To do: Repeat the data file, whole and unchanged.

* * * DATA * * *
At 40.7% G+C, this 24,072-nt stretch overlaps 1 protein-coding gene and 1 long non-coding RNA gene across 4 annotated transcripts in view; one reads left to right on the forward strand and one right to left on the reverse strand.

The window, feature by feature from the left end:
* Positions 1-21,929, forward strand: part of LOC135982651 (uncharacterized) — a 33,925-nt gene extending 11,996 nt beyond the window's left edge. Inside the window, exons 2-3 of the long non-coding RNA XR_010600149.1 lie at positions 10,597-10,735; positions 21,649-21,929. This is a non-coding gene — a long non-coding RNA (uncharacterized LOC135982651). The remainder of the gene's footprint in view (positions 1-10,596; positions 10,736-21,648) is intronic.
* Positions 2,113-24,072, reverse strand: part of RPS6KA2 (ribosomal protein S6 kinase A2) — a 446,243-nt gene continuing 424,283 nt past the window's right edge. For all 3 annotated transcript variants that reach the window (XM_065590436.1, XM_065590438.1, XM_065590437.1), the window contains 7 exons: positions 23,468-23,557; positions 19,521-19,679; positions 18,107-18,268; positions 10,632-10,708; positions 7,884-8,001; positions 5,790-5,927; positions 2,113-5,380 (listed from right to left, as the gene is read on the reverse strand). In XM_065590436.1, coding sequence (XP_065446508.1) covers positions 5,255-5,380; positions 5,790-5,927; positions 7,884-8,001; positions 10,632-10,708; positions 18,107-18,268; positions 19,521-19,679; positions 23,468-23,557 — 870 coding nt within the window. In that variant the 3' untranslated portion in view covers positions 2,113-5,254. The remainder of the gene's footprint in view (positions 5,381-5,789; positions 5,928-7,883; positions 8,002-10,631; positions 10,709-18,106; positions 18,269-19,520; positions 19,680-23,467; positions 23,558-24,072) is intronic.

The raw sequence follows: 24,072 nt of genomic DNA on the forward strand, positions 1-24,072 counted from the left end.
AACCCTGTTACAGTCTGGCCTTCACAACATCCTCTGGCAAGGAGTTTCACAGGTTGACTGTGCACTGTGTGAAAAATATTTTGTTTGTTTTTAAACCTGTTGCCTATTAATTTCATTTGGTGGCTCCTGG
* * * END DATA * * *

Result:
At 40.7% G+C, this 24,072-nt stretch overlaps 1 protein-coding gene and 1 long non-coding RNA gene across 4 annotated transcripts in view; one reads left to right on the forward strand and one right to left on the reverse strand.

The window, feature by feature from the left end:
* Positions 1-21,929, forward strand: part of LOC135982651 (uncharacterized) — a 33,925-nt gene extending 11,996 nt beyond the window's left edge. Inside the window, exons 2-3 of the long non-coding RNA XR_010600149.1 lie at positions 10,597-10,735; positions 21,649-21,929. This is a non-coding gene — a long non-coding RNA (uncharacterized LOC135982651). The remainder of the gene's footprint in view (positions 1-10,596; positions 10,736-21,648) is intronic.
* Positions 2,113-24,072, reverse strand: part of RPS6KA2 (ribosomal protein S6 kinase A2) — a 446,243-nt gene continuing 424,283 nt past the window's right edge. For all 3 annotated transcript variants that reach the window (XM_065590436.1, XM_065590438.1, XM_065590437.1), the window contains 7 exons: positions 23,468-23,557; positions 19,521-19,679; positions 18,107-18,268; positions 10,632-10,708; positions 7,884-8,001; positions 5,790-5,927; positions 2,113-5,380 (listed from right to left, as the gene is read on the reverse strand). In XM_065590436.1, coding sequence (XP_065446508.1) covers positions 5,255-5,380; positions 5,790-5,927; positions 7,884-8,001; positions 10,632-10,708; positions 18,107-18,268; positions 19,521-19,679; positions 23,468-23,557 — 870 coding nt within the window. In that variant the 3' untranslated portion in view covers positions 2,113-5,254. The remainder of the gene's footprint in view (positions 5,381-5,789; positions 5,928-7,883; positions 8,002-10,631; positions 10,709-18,106; positions 18,269-19,520; positions 19,680-23,467; positions 23,558-24,072) is intronic.

The raw sequence follows: 24,072 nt of genomic DNA on the forward strand, positions 1-24,072 counted from the left end.
AACCCTGTTACAGTCTGGCCTTCACAACATCCTCTGGCAAGGAGTTTCACAGGTTGACTGTGCACTGTGTGAAAAATATTTTGTTTGTTTTTAAACCTGTTGCCTATTAATTTCATTTGGTGGCTCCTGG